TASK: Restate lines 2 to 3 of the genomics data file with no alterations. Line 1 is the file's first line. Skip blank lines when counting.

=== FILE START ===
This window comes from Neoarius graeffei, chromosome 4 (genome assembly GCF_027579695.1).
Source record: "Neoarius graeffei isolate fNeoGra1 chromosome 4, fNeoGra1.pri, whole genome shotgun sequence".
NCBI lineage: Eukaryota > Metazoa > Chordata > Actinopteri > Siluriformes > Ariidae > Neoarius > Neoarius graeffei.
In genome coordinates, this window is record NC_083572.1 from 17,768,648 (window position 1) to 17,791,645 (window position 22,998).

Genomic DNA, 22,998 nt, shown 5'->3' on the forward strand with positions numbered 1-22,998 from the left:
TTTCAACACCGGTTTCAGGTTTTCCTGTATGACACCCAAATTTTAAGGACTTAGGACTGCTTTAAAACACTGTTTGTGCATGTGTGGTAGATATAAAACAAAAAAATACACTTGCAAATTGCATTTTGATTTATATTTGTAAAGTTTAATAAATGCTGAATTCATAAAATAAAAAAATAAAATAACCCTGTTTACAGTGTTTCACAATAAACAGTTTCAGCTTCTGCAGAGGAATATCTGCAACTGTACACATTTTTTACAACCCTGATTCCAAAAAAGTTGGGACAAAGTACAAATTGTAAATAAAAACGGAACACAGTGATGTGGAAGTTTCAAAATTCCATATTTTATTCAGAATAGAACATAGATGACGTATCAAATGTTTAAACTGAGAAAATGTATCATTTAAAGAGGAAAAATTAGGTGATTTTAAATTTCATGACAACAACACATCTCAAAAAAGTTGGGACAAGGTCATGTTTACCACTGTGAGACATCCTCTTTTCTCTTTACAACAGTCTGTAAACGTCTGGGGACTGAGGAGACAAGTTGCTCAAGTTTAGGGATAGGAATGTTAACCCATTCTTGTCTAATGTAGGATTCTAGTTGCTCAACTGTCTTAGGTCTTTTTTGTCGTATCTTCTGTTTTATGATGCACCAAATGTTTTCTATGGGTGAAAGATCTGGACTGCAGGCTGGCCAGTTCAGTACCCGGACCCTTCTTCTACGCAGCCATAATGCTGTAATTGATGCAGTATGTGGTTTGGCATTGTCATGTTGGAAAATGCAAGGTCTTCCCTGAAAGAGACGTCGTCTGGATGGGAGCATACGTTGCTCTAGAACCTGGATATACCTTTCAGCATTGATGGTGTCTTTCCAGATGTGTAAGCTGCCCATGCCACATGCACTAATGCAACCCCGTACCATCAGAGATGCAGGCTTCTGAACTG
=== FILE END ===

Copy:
Source record: "Neoarius graeffei isolate fNeoGra1 chromosome 4, fNeoGra1.pri, whole genome shotgun sequence".
NCBI lineage: Eukaryota > Metazoa > Chordata > Actinopteri > Siluriformes > Ariidae > Neoarius > Neoarius graeffei.